On a typical day, Brianna wakes up early after only having slept for two or three hours. She heads to an 8 or 9 a.m. class, leaves school and then arrives at the studio to write and record. There’s often a late-night performance that same day followed by another 8 a.m. the following morning. It’s grueling.
“You’re constantly on the move. You rarely sleep. It is glamorous because of photo shoots and shows, but it’s really a lot of traveling, airplane clothes and rehearsals. Sometimes I don’t leave the studio ‘til 4 in the morning,” she says. “I love every aspect of it and I try not to complain. I know I’m very blessed and I’m getting to live out my dream and do what I love and have a passion for.”
Brianna’s biggest fans are in her inner circle. A tight, close group of mostly family, friends and industry insiders give her feedback and keep her grounded. In this group there’s Kiki, Brianna’s mom and manager, her dad and her brother Bryson and then, of course, her Poe Boy family, which includes E-Class, the label’s CEO. She says Trina, Teyana Taylor, Rick Ross, Flo-Rida and other local Miami-raised rappers are her mentors. “I have a great group of friends and a great family and they inspire my music,” she says. “Most of my music is just my outlook on life. It’s everything I observe.”
In 2011, Brianna told Distraction that her greatest accomplishment to date was receiving her UM acceptance letter in the mail. That still holds true today. “All my other accomplishments have been music based, but getting into UM was solely on me and nothing else. I’m very proud of that. Getting signed to a major record label was amazing, but being a Hurricane is core.”
Brianna still wants to add more to her to-do list. “I’m pretty social around campus and I have a small group of friends, but I want to go to more sporting events,” she says. “I walk around and I see posters for events and I just feel like I’m not too engaged. I want to do everything.”
And though she may feel disconnected from the campus community, she’s certainly imbedded into Miami’s hip-hop club and performance scene. She regularly opens the shows of other rappers throughout the year, and on her free time, enjoys heading to Room Service, Bamboo and LIV. “I have fun,” she says. For her 21st birthday in January, Brianna celebrated by performing. “I was at a party in Tallahassee and I got surprised with a cake,” she says. That cake was of course fit for Brianna’s standards and was modeled after a Chanel and Prada handbag. “I also performed, Trina performed, Future performed, Trinidad James performed – I turned up that night.”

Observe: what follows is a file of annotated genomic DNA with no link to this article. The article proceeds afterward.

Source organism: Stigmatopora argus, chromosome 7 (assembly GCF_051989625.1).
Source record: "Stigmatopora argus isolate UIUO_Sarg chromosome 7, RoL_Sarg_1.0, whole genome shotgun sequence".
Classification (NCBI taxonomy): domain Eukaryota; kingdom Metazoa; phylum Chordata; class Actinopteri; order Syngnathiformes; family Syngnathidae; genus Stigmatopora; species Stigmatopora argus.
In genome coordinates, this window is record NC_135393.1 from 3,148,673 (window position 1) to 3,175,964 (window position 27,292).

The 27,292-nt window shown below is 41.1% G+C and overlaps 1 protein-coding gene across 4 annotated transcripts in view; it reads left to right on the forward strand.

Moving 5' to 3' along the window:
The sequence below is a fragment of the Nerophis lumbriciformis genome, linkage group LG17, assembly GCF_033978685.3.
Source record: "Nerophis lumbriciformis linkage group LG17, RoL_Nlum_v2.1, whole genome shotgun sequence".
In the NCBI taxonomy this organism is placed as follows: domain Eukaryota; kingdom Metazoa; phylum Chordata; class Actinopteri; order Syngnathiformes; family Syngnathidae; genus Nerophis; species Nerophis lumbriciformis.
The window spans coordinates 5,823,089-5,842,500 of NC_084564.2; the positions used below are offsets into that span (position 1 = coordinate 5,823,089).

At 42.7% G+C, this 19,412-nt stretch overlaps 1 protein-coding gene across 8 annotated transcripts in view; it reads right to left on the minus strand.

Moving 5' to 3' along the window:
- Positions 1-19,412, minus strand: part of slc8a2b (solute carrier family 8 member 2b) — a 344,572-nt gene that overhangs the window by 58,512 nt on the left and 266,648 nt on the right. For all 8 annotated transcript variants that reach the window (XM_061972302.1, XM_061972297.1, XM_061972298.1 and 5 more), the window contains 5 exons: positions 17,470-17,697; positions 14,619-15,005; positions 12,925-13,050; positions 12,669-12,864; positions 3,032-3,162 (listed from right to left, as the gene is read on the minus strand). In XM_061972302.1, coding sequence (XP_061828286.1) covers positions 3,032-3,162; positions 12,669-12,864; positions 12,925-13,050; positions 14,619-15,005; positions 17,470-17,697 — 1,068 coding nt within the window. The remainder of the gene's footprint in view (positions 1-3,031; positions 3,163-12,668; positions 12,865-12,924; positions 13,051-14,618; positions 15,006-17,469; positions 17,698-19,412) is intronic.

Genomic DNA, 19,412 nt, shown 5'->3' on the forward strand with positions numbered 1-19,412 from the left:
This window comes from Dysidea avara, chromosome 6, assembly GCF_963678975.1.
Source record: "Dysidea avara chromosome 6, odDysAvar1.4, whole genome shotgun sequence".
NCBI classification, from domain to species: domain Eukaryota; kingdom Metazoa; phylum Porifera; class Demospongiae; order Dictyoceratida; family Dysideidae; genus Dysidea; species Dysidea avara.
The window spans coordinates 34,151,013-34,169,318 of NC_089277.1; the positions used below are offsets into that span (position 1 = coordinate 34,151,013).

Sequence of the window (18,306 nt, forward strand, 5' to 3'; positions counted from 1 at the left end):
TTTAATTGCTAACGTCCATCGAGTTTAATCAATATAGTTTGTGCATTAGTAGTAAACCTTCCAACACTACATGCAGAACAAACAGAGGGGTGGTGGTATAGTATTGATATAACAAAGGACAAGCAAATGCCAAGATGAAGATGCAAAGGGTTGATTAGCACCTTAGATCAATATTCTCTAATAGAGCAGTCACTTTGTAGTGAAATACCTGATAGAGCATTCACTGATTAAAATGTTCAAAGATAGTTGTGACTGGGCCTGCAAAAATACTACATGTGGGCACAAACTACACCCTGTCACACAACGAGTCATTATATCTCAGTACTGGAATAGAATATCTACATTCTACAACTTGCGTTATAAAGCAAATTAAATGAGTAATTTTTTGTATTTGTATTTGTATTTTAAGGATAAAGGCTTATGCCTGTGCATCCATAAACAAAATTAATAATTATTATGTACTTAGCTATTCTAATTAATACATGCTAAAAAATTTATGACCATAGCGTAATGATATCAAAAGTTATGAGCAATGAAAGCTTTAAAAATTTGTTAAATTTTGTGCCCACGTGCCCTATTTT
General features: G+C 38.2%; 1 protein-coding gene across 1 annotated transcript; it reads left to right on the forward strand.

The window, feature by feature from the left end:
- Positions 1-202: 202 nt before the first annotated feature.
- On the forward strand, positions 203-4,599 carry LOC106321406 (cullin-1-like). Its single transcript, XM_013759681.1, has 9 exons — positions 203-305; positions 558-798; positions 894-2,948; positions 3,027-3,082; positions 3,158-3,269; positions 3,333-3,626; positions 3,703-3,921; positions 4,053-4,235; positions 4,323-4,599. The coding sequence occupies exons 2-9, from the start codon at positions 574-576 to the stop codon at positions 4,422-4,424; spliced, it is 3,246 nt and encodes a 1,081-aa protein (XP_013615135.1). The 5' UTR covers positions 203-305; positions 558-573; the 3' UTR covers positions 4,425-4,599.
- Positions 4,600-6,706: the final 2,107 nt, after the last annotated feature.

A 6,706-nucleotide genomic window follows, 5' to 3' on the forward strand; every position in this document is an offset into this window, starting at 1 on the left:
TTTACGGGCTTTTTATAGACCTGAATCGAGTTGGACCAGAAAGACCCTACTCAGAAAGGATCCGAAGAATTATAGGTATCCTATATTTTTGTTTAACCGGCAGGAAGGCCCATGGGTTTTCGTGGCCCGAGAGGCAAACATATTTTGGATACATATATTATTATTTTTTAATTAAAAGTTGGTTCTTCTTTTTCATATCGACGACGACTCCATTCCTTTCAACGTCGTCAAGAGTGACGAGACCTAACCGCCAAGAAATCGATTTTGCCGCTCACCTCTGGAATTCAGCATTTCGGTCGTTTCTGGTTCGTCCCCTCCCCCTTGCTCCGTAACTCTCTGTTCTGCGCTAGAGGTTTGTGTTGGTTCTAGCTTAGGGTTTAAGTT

Of her hot songs and projects in the works, Brianna says, “I’m on a roller coaster right now. It’s a crazy ride and I’m chasing my dream.” These dreams have been realized with the debut of a new mix tape, “Symphony No. 9,” set to drop March 8. With its 11 tracks, she’s bringing fans new music with an entirely new list of collaborators – Trey Songz, Teyana Taylor, Pusha T, Trina, French Montana and Future, to name a few. “It feels like an album. Everyone at the label is saying this is an album,” she says. “You’re going to see so much growth from the little girl who was in the booth with Trina, spitting about candy.”
BACK IN THE PHOTO STUDIO, Brianna’s mom, Kandi, is giving Brianna a reality check. As our photographer snaps the first round of photos for her second look, Kandi, like any mother, walks over to Brianna and repositions her hair, adjusts her jewelry, and reminds her to push that skirt down lower: “Not too sexy, more lady like.” Four looks later, the photo shoot wraps and Brianna’s camera-ready facade turns off. Which brings us back to alter egos.
I mention to Brianna that despite her striking, dramatic on-stage presence, she’s reserved in person. “I’m very laid back, passive and chill, but when I hit the stage it’s something else,” she tells me. “My other side comes out. I’ve given her a name. She’s Milan. She’s very sassy and it’s all about her.” The biggest different between Brianna and Milan? “Everything. Milan is more outspoken and she’s very outgoing and in your face, whereas Brianna is just chill.” Bullshit. With a major record deal and BET nominations, it’s hard to categorize Brianna as simply ‘chill’. I think we’ve already seen more of Milan, and less of Brianna. And that won’t be changing anytime soon.
words_jonathan borge. photo_raquel zaldivar. style_ana calderone. fashion assistant_gabrielle mottaz.